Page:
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Roller-coaster day for Dustin Wolf, taken in the seventh round by the Flames in one of the draft's feel-good stories

by RYAN DITTRICK @ryandittrick /

VANCOUVER - The wait was unbearable. 

Truly, minutes from heartbreak.

But all the tears, the hugs, the unforgettable moment of bliss he enjoyed, embracing those that made this all possible …

Well worth it.

Four picks from the end of the 2019 NHL Draft and Dustin Wolf - goaltender from the Everett Silvertips - finally heard his name called.

And by then, he literally hadn't moved in hours.

"Besides my agent coming up to me at one point and trying to talk me off a cliff a little bit," Wolf laughed. "I wasn't looking so hot the last 10 or 15 picks, and I just happened to sit back down when I heard my name called. 

"This was the whole reason I went to Everett. I knew I was going to have an opportunity to be in the spot I am today, and I definitely wouldn't be here without the coaches, the staff and all my great teammates.

"It's pretty special."

With Wolf and his family on one side of the building, and a good dozen or more Everett fans decked out in the team's trademark green-and-gold colours on the other, the moment captured the attention of everyone on hand, including all 31 teams on the draft 

Many, in shock it took so long. 

"He was pretty emotional," said general manager Brad Treliving. "He came down and you could see he was tearing up. 

"I just said to him, 'Hey, there are guys that are drafted at 10:05 (a.m.) and there's guys that are drafted at 2:43 (p.m.). But you're all drafted. You're just like them. Enjoy the day. You've got a great story and we're excited and proud to have you.'

"He was pretty torn up.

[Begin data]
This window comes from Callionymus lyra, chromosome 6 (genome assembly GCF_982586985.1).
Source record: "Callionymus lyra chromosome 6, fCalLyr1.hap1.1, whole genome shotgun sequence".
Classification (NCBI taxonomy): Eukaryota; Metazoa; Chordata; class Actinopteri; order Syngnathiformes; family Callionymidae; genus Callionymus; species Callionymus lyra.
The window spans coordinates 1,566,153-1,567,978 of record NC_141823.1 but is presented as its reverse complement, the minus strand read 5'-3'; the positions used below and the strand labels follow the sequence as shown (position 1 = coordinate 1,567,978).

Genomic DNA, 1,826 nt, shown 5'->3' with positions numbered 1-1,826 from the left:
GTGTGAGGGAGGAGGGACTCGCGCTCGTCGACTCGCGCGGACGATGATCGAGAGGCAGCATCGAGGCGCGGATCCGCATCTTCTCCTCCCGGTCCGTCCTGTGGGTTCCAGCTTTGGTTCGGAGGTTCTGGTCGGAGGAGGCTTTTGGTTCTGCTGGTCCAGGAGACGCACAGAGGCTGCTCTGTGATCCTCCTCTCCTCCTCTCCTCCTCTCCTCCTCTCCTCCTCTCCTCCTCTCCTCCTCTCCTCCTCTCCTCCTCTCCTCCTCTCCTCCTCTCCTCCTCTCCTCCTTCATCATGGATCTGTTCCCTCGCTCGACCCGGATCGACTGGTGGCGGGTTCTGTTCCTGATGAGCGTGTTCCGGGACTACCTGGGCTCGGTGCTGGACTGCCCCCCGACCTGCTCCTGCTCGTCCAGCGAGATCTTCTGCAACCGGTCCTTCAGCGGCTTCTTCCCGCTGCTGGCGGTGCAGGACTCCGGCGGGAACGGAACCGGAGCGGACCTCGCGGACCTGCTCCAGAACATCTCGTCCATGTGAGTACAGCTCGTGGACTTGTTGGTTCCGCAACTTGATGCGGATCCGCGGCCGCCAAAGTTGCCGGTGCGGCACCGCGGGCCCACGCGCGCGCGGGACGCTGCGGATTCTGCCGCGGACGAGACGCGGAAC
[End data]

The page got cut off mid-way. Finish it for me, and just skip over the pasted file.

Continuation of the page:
"That's a pretty good pick, I think."


Video: "There's no words to describe it"


Wolf - curiously ranked out of the top-10 among North American goaltenders - posted impressive numbers in the WHL with a 41-15-2 record last year, along with a sparkling .936 save percentage, a miniscule 1.69 goals-against average, and seven shutouts. 

Growing up in the area, and as a former San Jose Sharks season-ticket holder, Wolf models his game after Evgeni Nabokov and Jonathan Quick. 

"He's really smart," said head amateur scout Tod Button. "He reads the play well; he gets into position early and he's got really sound fundamentals. ... Our Western Guys love him.

"And the cherry on top was the crowd reaction. That was awesome."

Treliving has a theory why he was ranked so low (and, thus, why he was still available deep into the seventh round) but finds the rationale a bit silly. 

"If he's this much taller, he's going a lot earlier than what we had him," Treliving said. "He's not, let's call it, the 'modern' goalie of today's game, 6-4, 6-5, but he's very athletic and the results speak for themselves. In that spot, for sure, we feel that we got a really solid player and a really good kid."

Last year was Wolf's first as a full-time starter in the 'Dub. The Tustin, Calif., native backed up fellow Silvertip grad Carter Hart, who's coming off a sensational rookie campaign with the Philadelphia Flyers, the year prior, and learned plenty from his mentor about how to handle this process. 

Hart was one of the top goalies available in the 2016 draft after putting up similar numbers. 

But at a larger 6-foot-2, 181-lbs., his wait lasted only 17 picks into Day 2. 


Video: "It's been a pretty special road to this moment"


Regardless of where (and when) Wolf was eventually taken, Treliving's right: He made it. He's in. 

But he does, now, have a bit of a chip on his shoulder - rightfully wanting to prove the critics wrong after the season he had, ending with a runner-up finish in the WHL's Western Conference Goalie of the Year vote.

(Twenty-year-old Ian Scott of the league champion Prince Albert Raiders ultimately took home the prize, despite winning fewer games and posting a save percentage and GAA below that of Wolf.)

Wolf also excelled in the classroom, earning a 100% average for the current school year, and a 98.8% average throughout high school. In Grade 12, he achieved perfect scores in English 12, Statistics, Economics, and American Government.

All of it to officially stamp his name on what many other great young players have earned before him: The WHL's Scholastic Player of the Year Award.

Truly, elite in every sense.

"Absolutely," Wolf responded when asked if he's using his late pick as motivation. "Obviously you don't want to get picked as late as I did, but just getting picked at all is an incredible honour.

"I can't wait to get started in Calgary. It's going to be a fun ride."

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